Monday, October 5, 2009
EBONY/JET FOR SALE
As black culture moved closer and closer to becoming the mainstream of American culture, as issues pertaining to black people began getting more and more attention from all sectors of the mainstream press, Ebony and Jet stood in place. Soon these two publications started to look old, stiff and severely out of touch. I remember Ebony running ads for skin-bleaching cream throughout the 1980s. To say that Ebony and Jet came to be stuck in a time warp is a massive understatement.
Ebony and Jet are most certainly cultural symbols of historical importance. The magazines represented the pioneering vision of John H. Johnson, who built a publishing empire out of thin air and who, along with Berry Gordy, came to embody the image of the black media mogul at a time when most black people couldn’t even get a drink of water in a public place. Johnson’s magazines served a mighty purpose, documenting the lives of people for whom invisibility had become the norm. The magazines often cast black life in a uniquely glamorous light that was very much ahead of its time, and they also featured news about everyday black people who would have never made anyone else’s pages. Where else could you read about black people who had won the local lottery and got buried in a coffin made to look like a Cadillac? Yet, as with many black institutions from that era, when the walls of segregation began crumbling and then falling, Ebony and Jet struggled to keep up with the new pace.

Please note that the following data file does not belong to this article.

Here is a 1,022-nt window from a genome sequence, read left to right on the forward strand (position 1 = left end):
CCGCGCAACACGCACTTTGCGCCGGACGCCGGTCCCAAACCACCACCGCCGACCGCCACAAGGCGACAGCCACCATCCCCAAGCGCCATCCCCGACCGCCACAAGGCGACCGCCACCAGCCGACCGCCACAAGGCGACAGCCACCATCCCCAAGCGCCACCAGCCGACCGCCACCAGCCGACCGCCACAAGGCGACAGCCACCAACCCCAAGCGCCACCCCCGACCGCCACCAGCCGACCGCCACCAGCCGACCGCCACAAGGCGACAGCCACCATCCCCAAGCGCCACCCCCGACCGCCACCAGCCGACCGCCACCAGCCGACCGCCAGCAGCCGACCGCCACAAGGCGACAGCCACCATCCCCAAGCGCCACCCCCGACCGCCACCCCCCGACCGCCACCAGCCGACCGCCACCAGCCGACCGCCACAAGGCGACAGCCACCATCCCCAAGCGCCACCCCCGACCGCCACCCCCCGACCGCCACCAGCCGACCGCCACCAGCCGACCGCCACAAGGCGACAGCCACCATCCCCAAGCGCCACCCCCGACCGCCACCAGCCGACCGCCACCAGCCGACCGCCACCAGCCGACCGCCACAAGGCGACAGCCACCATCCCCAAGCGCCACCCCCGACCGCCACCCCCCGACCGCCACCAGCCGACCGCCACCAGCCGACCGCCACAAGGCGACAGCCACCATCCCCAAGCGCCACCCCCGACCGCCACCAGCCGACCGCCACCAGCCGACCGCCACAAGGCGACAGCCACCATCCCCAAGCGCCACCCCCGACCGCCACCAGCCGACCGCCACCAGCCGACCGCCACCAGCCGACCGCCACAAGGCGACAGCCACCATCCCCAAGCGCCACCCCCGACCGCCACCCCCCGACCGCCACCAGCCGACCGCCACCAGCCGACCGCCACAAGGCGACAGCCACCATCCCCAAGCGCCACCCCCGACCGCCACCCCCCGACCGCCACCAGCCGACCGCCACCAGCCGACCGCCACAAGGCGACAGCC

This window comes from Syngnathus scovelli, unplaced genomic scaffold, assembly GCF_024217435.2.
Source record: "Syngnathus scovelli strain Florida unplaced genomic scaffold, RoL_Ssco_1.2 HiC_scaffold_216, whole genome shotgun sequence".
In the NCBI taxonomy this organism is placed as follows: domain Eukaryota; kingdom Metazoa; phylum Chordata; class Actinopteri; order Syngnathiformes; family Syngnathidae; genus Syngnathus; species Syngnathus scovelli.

Like historically black colleges and universities that once had a lock on enrolling most of the best black athletes, desegregation meant that these perpetually underfunded institutions suddenly had to struggle to compete for talent that had been theirs by default. Many would complain about how desegregation robbed these schools of their own resources. But such whining undermined the massive gains that access to mainstream educational institutions afforded future generations.
While the old heads were still crying over what they lost because of desegregation, black culture was slowly seeping into previously hostile sectors of American culture. From the 1980s forward, black culture imposed itself on the mainstream in such a way that would make publications like Ebony and Jet obsolete.
The potential sale of Ebony and Jet is really not that big a deal. Though many may bemoan the sale, it’s time to come into the present. In the era of the first black American president, such heirlooms need to be put to rest or at least viewed in a way that is consistent with the times in which we live. In that sense, the potential sale of Ebony and Jet signifies not so much a loss as an opportunity.